Plot: Jay (Ben Murphy) is an American in Australia and he is loving the local sand, sun, and of course, women. As he was an Olympic level swimmer, he loves to be in the water and he has been able to surf to his heart’s content, on Australia’s numerous, beautiful beaches. His skills in the surf attract the attention of Lynn (Wendy Hughes), who is impressed by his balance and has an idea, though it will require Jay to leave the surf behind, at least for now. She introduces him to Dave (John Clayton), a thrill seeker who races sidecars, a dangerous sport that requires a partner with excellent balance, hence Jay’s presence. This leads to a crash course in the wild, high stakes sport, as well as a love triangle that begins between the trio. How will these three work out their situation, both on and off the track?
Entertainment Value: This is a breakneck slice of Ozploitation, with fast motors, wild races, and a rough and tumble love triangle, all with a hard edged, politically incorrect 70s texture. The story is interesting and while we’ve seen friendly rivals clashing over a woman before, Sidecar Racers doesn’t approach the premise like a romantic comedy, not in the least. There is some humor at times, but also a lot of rough, rugged moments that will likely remind viewers of how much has changed socially, so it is dated from some perspectives. But the movie is a product of its time, like most are, so no, it isn’t always brisk and respectful in how it handles some situations. What helps this one stand out from other movies that center on motor sports is how intimate and in the moment the scenes are filmed. The races are up close and personal, putting us right in the action and that gives those scenes more kick than usual. Imagine Mad Max’s vehicle sequences, that kind of intense, kinetic presence, but with a crowded field of sidecar racers with little room to evade and advance. I was always entertained with Sidecar Racers, so I think it more than earns a solid recommendation.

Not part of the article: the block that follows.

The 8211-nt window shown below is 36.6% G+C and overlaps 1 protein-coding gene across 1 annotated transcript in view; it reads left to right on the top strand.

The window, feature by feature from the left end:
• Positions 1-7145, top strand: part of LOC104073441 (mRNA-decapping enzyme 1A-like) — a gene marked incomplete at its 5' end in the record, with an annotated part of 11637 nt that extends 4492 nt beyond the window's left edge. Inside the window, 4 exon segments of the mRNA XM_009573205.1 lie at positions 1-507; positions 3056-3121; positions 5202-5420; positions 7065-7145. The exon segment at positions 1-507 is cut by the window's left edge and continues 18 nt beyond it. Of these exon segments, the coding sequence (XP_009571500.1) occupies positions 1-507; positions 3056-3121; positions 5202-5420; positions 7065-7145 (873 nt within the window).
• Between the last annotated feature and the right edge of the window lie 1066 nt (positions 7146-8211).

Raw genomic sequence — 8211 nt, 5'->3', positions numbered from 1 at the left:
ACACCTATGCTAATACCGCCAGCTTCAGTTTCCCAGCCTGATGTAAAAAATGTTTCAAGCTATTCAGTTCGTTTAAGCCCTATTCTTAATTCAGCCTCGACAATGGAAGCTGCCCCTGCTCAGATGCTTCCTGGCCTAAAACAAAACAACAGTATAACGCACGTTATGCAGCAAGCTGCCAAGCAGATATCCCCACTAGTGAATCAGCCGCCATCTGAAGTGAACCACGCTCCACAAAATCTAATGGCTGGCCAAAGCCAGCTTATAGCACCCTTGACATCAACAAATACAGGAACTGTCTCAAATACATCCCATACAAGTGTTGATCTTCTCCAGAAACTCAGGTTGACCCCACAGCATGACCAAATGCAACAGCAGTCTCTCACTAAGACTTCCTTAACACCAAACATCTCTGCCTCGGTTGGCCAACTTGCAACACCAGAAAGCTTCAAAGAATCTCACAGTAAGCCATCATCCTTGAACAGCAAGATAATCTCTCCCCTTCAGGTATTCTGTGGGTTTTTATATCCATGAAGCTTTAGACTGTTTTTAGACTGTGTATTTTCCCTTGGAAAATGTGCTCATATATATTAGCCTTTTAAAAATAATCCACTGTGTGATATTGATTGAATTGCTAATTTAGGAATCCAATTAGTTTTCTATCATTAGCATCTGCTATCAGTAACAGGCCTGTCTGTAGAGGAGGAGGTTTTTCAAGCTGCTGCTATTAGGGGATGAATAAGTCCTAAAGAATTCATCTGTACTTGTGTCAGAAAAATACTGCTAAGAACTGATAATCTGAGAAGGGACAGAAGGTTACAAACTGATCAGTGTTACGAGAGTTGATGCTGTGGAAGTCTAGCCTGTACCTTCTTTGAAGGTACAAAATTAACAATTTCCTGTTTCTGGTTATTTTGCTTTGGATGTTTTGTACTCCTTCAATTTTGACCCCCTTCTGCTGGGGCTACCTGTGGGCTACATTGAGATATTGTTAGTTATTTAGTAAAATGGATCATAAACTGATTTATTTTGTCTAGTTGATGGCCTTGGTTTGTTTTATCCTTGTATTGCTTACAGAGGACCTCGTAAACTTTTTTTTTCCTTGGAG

I do think the on track action tends to steal the show here, but the cast is good too and overall, the performances are natural and believable. That is one element that works well here, you can see these characters as real people because they come off as quite authentic. This pays off not just with solid acting, but also in the general atmosphere, helping Sidecar Racers feel grounded throughout. I can totally see most of these folks deep in the trenches of the race world, so the combination of characters and actors is quite a nice match here. Wendy Hughes has likely the best turn here and she exudes a real charming persona, so it is easy to see how our other leads would scramble for her attention. She brings a light, charismatic touch to an otherwise tough and rough vibe here. John Clayton brings a big personality to his role and has the required arrogance, while Ben Murphy is more understated, but watching the two banter and jockey to one up each other is fun. The cast also includes Arna-Marie Winchester and in a small, but memorable role, Peter Graves.